Holding perspectives in tension…

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1 Corinthians 14:26 What should be done then, my friends? When you come together, each one has a hymn, a lesson, a revelation, a tongue, or an interpretation. Let all things be done for building up. 27 If anyone speaks in a tongue, let there be only two or at most three, and each in turn; and let one interpret. 28 But if there is no one to interpret, let them be silent in church and speak to themselves and to God. 29 Let two or three prophets speak, and let the others weigh what is said. 30 If a revelation is made to someone else sitting nearby, let the first person be silent. 31 For you can all prophesy one by one, so that all may learn and all be encouraged. 32 And the spirits of prophets are subject to the prophets, 33 for God is a God not of disorder but of peace. (As in all the churches of the saints, 34 women should be silent in the churches. For they are not permitted to speak, but should be subordinate, as the law also says. 35 If there is anything they desire to know, let them ask their husbands at home. For it is shameful for a woman to speak in church. 36 Or did the word of God originate with you? Or are you the only ones it has reached?) 37 Anyone who claims to be a prophet, or to have spiritual powers, must acknowledge that what I am writing to you is a command of the Lord. 38 Anyone who does not recognize this is not to be recognized. 39 So, my friends, be eager to prophesy, and do not forbid speaking in tongues; 40 but all things should be done decently and in order.

The apostle Paul is addressing another source of conflict in the Corinthian church – disorderly worship practices. He mentions the use of tongues, prophetic words, and the role of women in the assembly. The question which arises for me is whether these verses represent a word from God which should be applied universally, in every time and place? Or is this a word from Paul speaking to a contextual issue limited to a particular time and place?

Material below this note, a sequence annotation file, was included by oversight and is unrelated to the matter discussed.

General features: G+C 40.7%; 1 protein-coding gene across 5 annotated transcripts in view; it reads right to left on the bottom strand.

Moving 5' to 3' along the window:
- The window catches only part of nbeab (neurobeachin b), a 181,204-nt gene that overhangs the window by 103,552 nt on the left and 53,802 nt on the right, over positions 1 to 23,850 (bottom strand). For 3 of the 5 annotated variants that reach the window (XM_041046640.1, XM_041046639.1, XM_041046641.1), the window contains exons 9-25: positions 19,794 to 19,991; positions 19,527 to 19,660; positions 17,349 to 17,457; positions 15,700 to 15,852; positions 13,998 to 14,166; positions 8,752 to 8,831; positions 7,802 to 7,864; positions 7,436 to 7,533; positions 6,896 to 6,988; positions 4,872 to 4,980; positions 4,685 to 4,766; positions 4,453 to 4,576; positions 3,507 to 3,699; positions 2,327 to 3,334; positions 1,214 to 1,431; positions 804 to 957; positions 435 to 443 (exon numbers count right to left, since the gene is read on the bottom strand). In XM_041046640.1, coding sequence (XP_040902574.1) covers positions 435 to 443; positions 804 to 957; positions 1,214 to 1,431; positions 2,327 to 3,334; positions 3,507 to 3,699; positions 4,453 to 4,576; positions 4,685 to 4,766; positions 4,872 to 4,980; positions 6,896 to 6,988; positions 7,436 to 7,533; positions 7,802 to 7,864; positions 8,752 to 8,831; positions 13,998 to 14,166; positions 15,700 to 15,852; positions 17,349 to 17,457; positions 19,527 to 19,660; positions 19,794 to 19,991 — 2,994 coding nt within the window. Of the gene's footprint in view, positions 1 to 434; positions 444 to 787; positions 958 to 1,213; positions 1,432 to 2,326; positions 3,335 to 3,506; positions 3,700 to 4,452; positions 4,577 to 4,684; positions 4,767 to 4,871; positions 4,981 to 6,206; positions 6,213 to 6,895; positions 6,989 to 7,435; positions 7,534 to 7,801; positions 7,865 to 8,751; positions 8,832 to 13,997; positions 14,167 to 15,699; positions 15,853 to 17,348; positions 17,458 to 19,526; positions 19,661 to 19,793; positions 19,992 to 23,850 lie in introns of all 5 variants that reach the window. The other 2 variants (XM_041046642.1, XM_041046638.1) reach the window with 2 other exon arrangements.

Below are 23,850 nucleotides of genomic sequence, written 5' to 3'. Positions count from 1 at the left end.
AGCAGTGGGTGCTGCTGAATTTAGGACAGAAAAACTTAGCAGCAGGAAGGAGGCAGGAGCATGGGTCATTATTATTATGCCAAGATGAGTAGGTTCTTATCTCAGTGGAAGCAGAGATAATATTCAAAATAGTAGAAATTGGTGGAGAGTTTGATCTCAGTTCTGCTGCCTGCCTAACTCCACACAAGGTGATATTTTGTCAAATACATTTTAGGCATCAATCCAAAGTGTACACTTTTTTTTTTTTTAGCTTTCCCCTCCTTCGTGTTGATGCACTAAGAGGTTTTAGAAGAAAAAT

Some Christians insist that every word of scripture is to be followed exactly as it is written. They are often referred to as “fundamentalist” Christians. In their view a passage like this should be applied here and now – no matter how contrary to contemporary culture (particularly in regards to the appropriate role of women). Other Christians suggest that much of scripture does not apply to current practice and so we choose which parts of the bible we follow and which we do not.

In my view there is value in both perspectives. Much of scripture is timeless and is intended to be received and applied as it is written. On the other hand some parts of scripture appear to be written for the purpose of addressing specific circumstances in particular places – as is the case in our passage from today. We hold these two perspectives in tension, doing our best to know when to hold to the letter of scripture and when to allow for modern interpretations which make sense in our day. We don’t always get it right, but we do our best – trusting the Lord to lead and guide us in the way we should go.

Lord let it be so. Amen.

Just because you’re not paranoid doesn’t mean they’re not after you…

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Psalm 64:1-4

1      Hear my voice, O God, in my complaint; 
preserve my life from the dread enemy. 
2      Hide me from the secret plots of the wicked, 
from the scheming of evildoers, 
3      who whet their tongues like swords, 
who aim bitter words like arrows, 
4      shooting from ambush at the blameless; 
they shoot suddenly and without fear. 

David is a king and I suppose kings were often paranoid. Why? Because they were often the target of plots to overthrow them or usurp their power. Not targets from outside, but from the inside – from among those who were supposed to be friends and allies.

One response to perceived threats was to simply execute anyone suspected of treason. Josef Stalin, the famously paranoid dictator of the communist Soviet Union during WW2, is a relatively recent example. In the 1930s he “purged” most of the senior commanders in the Soviet army by having them sent to the gulag or simply hanged or shot. This led to weak leadership in the first years of the war against Nazi Germany.

But David could not simply do away with those he suspected of plotting against him because he risked shedding innocent blood – which would have brought judgment on all Israel. And so in these verses David hands the burden of rooting out treachery to God.

Lord teach us to cast our burdens upon you. Amen.

Just because you’re not paranoid doesn’t mean they’re not after you…